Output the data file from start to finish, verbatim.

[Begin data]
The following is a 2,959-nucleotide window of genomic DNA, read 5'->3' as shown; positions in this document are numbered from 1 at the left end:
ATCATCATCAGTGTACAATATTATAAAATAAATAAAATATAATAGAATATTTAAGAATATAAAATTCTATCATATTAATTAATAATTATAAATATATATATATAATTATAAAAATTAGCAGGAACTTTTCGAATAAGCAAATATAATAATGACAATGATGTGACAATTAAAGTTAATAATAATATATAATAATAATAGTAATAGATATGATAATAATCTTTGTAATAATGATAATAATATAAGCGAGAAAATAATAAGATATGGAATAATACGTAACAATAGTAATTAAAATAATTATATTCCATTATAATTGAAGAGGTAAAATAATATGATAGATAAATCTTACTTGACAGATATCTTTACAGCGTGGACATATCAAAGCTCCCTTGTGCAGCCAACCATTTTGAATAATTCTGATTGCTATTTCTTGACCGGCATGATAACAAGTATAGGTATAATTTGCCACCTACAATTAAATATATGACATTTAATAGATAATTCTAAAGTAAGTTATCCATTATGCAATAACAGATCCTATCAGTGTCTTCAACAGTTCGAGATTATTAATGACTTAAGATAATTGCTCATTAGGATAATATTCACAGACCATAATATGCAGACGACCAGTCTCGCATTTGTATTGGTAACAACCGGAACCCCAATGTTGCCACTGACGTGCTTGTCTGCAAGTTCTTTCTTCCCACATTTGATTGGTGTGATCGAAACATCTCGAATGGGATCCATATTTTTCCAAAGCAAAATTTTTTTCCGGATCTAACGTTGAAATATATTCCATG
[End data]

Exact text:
The following is a 2,959-nucleotide window of genomic DNA, read 5'->3' as shown; positions in this document are numbered from 1 at the left end:
ATCATCATCAGTGTACAATATTATAAAATAAATAAAATATAATAGAATATTTAAGAATATAAAATTCTATCATATTAATTAATAATTATAAATATATATATATAATTATAAAAATTAGCAGGAACTTTTCGAATAAGCAAATATAATAATGACAATGATGTGACAATTAAAGTTAATAATAATATATAATAATAATAGTAATAGATATGATAATAATCTTTGTAATAATGATAATAATATAAGCGAGAAAATAATAAGATATGGAATAATACGTAACAATAGTAATTAAAATAATTATATTCCATTATAATTGAAGAGGTAAAATAATATGATAGATAAATCTTACTTGACAGATATCTTTACAGCGTGGACATATCAAAGCTCCCTTGTGCAGCCAACCATTTTGAATAATTCTGATTGCTATTTCTTGACCGGCATGATAACAAGTATAGGTATAATTTGCCACCTACAATTAAATATATGACATTTAATAGATAATTCTAAAGTAAGTTATCCATTATGCAATAACAGATCCTATCAGTGTCTTCAACAGTTCGAGATTATTAATGACTTAAGATAATTGCTCATTAGGATAATATTCACAGACCATAATATGCAGACGACCAGTCTCGCATTTGTATTGGTAACAACCGGAACCCCAATGTTGCCACTGACGTGCTTGTCTGCAAGTTCTTTCTTCCCACATTTGATTGGTGTGATCGAAACATCTCGAATGGGATCCATATTTTTCCAAAGCAAAATTTTTTTCCGGATCTAACGTTGAAATATATTCCATG